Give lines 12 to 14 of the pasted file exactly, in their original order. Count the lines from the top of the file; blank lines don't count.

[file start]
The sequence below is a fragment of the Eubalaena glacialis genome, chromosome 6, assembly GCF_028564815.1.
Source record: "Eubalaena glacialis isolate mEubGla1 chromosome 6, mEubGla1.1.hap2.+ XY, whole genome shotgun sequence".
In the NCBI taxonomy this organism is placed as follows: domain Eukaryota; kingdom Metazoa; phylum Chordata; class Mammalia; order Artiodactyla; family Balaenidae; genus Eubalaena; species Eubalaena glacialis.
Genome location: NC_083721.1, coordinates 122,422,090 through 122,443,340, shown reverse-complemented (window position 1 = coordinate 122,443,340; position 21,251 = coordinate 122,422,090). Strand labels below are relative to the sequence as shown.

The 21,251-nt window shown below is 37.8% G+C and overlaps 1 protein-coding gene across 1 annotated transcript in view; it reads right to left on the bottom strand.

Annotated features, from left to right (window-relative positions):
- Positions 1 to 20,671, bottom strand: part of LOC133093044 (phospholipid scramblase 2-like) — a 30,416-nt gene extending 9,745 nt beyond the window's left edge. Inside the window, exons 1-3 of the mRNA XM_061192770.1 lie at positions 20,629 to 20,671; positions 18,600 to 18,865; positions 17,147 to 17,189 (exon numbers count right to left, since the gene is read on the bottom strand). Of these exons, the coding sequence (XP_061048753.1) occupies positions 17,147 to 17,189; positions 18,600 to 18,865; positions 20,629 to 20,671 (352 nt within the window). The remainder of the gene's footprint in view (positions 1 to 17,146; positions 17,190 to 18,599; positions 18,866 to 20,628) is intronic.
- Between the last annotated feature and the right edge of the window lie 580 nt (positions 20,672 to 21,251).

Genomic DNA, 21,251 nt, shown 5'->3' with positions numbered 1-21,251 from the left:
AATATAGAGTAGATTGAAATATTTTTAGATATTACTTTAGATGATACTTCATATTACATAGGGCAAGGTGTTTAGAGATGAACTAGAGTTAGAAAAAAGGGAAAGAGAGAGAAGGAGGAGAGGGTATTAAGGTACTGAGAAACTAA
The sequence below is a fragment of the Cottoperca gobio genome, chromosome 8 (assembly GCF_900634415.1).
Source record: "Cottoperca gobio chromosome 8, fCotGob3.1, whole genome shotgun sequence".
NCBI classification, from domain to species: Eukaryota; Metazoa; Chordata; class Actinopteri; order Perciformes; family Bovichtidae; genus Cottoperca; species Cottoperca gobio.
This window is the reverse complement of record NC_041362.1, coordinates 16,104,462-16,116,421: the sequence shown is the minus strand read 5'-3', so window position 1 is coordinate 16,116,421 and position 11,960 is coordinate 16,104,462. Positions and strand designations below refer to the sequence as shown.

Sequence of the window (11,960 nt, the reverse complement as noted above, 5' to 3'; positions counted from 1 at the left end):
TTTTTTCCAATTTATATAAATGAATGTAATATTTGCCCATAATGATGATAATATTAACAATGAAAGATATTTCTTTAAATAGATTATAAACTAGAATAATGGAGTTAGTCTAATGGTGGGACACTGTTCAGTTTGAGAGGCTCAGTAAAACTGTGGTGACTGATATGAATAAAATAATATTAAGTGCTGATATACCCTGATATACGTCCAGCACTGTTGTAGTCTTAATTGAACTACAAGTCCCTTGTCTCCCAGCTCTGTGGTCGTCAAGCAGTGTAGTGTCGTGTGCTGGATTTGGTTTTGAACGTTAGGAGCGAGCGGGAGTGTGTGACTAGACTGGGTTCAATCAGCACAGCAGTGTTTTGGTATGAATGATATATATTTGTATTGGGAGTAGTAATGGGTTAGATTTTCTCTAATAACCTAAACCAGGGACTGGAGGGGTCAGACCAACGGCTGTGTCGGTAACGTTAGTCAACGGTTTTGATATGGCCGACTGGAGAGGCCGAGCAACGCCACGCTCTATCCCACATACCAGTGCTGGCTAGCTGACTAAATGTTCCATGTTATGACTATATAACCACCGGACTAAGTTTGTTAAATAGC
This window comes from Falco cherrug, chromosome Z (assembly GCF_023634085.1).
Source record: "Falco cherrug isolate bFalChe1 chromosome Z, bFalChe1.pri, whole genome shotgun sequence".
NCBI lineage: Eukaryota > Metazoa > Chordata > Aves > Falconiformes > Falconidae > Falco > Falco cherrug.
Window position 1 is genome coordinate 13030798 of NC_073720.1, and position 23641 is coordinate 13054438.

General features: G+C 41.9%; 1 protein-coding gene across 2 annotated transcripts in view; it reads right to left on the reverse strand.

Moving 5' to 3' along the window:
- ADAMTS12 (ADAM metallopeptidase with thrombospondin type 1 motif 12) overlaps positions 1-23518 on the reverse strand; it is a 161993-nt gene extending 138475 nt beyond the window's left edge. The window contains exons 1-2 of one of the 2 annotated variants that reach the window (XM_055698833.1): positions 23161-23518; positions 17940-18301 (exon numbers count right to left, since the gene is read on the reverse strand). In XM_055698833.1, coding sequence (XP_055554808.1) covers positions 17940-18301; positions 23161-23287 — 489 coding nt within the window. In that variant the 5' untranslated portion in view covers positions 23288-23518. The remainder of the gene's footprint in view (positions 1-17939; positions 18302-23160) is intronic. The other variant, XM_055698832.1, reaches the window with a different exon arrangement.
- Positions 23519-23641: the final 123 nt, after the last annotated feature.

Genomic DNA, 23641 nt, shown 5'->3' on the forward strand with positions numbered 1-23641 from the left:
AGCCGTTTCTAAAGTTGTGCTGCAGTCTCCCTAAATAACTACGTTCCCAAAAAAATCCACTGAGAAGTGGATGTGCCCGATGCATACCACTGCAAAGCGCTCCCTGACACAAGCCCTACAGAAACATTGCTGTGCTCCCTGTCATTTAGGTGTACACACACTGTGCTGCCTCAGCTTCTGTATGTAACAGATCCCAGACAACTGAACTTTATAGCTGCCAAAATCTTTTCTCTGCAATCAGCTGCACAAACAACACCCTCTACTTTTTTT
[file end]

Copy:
Source record: "Cottoperca gobio chromosome 8, fCotGob3.1, whole genome shotgun sequence".
NCBI classification, from domain to species: Eukaryota; Metazoa; Chordata; class Actinopteri; order Perciformes; family Bovichtidae; genus Cottoperca; species Cottoperca gobio.
This window is the reverse complement of record NC_041362.1, coordinates 16,104,462-16,116,421: the sequence shown is the minus strand read 5'-3', so window position 1 is coordinate 16,116,421 and position 11,960 is coordinate 16,104,462. Positions and strand designations below refer to the sequence as shown.